Most of the plywood that was used for concrete foundation forms was reused for the roof decking. Hauling the panels up to the top of the building was made easier when a couple visitors lent a helping hand. All this was accomplished between the rainstorms that rattled through Silverton at this time. In fact no sooner had the roof panels been nailed down then another rainstorm soaked the building. Work had to cease for the building to dry out so that drip edge could be installed on the roof deck which was covered in water shield just as another rainstorm came through. The following week the corrugated metal roof appeared and San Juan County Historical Society members Steve Rich and Steve Allen volunteered to be on the roof with Zeke Zanoni and Jerry Hoffer on the ground.The work took three and a half hours and not a single panel had to be cut.

The Oil Shed wrapped and ready for winter. Wrapped and ready for winter.

In October with help from Duane Danielson, Tony Palmer, Mary Ann Dahm, and Mark Kasprowicz, house wrap was installed on the walls and plywood covers were placed on the door and window openings – the oil shed was sealed and the notorious Silverton weather could now throw what it liked against it! In spring and summer of 2017, we plan to install corrugated metal siding, build out the interior, install doors and window, and move in office furnishings and again we will be looking to volunteer work sessions to accomplish these tasks.(Jerry Hoffer)

 

 

 

9/10/16 – 315 AT THE C&TS RENDEZVOUS.

After a weekend on the Durango and Silverton making shorter trips from Silverton to Cascade canyon and Elk park during RailFest, it was time for our C-18, D&RGW 315 to be transported to Chama to really show it’s paces during the Cumbres and Toltec Scenic Railroads’ Narrow Gauge Rendezvous. This Event was eagerly awaited as it would see the 315 back on C&TS rails after nearly three years, the first appearance of Goose 7 from the Colorado Railroad Museum on D&RGW track as well as K-27 #463, Goose 5 from Ridgway and Pile Driver OB in operation, all during normal C&TS operations. Fifty-seven people took up the three day pass which allowed them access to all the specials and numerous photo run-by’s. The only thing that looked slightly dubious was the weather and, sure enough, Thursday afternoon turned out wet and blustery. The 315 was first up the hill to Cumbres on the 4% grade and, because of wet rails and the six car load, wheel slip problems meant that one car had to be dropped off at Lobato siding. But the rest of the journey went off without a hitch.

It's Thursday and it's raining as D&RGW 315 departs Chama for Cumbres in front of 12 freight cars. (Photo Mark Kasprowicz) It’s Thursday and it’s raining as D&RGW 315 departs Chama up the 4% grade for Cumbres in front of 6 freight cars. (Photo Mark Kasprowicz)

The following day the group was split into two, one headed for Cumbres to ride behind the 315, the other to Antonito where both Geese were waiting. The weather had cleared and it looked like a great day ahead. There were many eager to ride in the front of Goose 7. It’s a real stretch limo and a credit to the CRRM volunteers who have lovingly restored it over the years. This was also a landmark appearance as no other piece of equipment has left Colorado RR Museum rails.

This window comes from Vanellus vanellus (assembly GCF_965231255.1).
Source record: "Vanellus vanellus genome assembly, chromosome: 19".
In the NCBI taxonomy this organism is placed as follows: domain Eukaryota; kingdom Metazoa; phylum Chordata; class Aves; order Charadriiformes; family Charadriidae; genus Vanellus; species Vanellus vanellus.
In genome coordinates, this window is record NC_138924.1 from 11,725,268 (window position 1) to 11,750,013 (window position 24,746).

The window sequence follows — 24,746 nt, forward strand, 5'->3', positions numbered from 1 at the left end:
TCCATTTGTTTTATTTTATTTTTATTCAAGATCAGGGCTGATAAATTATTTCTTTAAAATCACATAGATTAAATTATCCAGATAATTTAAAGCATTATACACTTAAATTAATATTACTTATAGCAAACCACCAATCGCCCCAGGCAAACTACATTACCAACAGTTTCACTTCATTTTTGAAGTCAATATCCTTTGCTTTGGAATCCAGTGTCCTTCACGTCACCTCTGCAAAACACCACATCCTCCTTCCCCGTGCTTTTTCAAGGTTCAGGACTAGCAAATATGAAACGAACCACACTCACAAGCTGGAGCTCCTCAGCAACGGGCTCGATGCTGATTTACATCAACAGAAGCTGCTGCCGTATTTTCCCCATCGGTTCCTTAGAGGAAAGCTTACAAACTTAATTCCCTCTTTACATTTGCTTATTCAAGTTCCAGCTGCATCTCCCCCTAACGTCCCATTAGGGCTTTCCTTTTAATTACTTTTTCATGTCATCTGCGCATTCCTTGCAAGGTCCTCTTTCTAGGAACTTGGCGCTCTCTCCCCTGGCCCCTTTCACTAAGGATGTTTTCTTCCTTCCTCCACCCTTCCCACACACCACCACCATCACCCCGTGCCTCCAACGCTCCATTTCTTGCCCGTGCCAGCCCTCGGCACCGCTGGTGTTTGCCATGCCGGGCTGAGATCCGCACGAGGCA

Goose 7 takes flight from CRRM as it crosses Cascade Trestle. (Photo; Mark Kasprowicz) Goose 7 takes flight from CRRM as it crosses Cascade Trestle. (Photo; Mark Kasprowicz)

The Geese met up with the 315 later in the day and the riders were treated to more run-by’s than expected. The official Rendezvous dinner took place that evening in Cumbres.

315 on it's way to Osier. (Photo; Mark Kasprowicz) 315 on it’s way to Osier. (Photo; Mark Kasprowicz)

The next day the 315 met up with the Geese quite early on. Goose 5, it turned out, was slightly disadvantaged – it has a normal automobile gearbox so can only reverse slowly, Goose 7 has an extra gearbox, fitted by the contractors who used it to tear up the RGS, which allows it to go as fast in reverse as it does forward. Steam engines also go at the same speed irrespective of direction. So it was a case of waiting taking it at Goose 5’s pace when the three reversed for a photo run-by.

315 powers its train of eleven cars plus OB up the hill towards Cumbres. (photo; Mark Kasprowicz) 315 powers its train of eleven cars plus OB up the hill towards Cumbres. (photo; Mark Kasprowicz)

On the way back to Chama 315’s train had to pick up Pile Driver OB from Osier and take it up to Chama for the next day’s demonstration. OB had been dropped there the previous day with a hot box. Repaired that day, the OB was cut into 315’s train of 11 cars to make the uphill grade to Chama. It’s a grade of 1.42% and, with OB’s extra weight, there was some speculation whether the 315 could pull the whole train up the hill especially as it had started raining! In the end the train had to stop for 20 minutes to build up steam not far from the summit but the anticipated ‘double up the hill’ did not happen.

315 eases Pile Driver OB towards the main in preparation for the journey to Cumbres. (Photo; Mark Kasprowicz) 315 powers Pile Driver OB as it drives in a telegraph pole in Cumbres. (Photo; Mark Kasprowicz)

The Sunday saw the 315 supplying steam for the Friend’s Pile Driver OB which effortlessly drove two telegraph poles into the ground in front of a large audience. After that it was double header time with the 463 as the train engine and the 315 as the road engine. Tanglefoot curve was the chosen venue and the double header did not fewer than four run-bys. The day finished with the two Geese, 315 with its freight cars and the 463 with the passenger cars returning to Chama.

Double heading on tanglefoot Curve. (Photo; Mark Kasprowicz) Double heading on tanglefoot Curve. (Photo; Mark Kasprowicz)

It was a great Rendezvous in particular for the 315. Out of sight for nearly three years, the locomotive performed faultlessly throughout the four days thus repeating its success on the D&SNGRR a week earlier. The only fault was a generator failure which was quickly repaired over-night, testimony indeed to the DRHS’s special 315 maintenance crew and firemen. Finally here are just a handful of images of the thousands taken over the three days.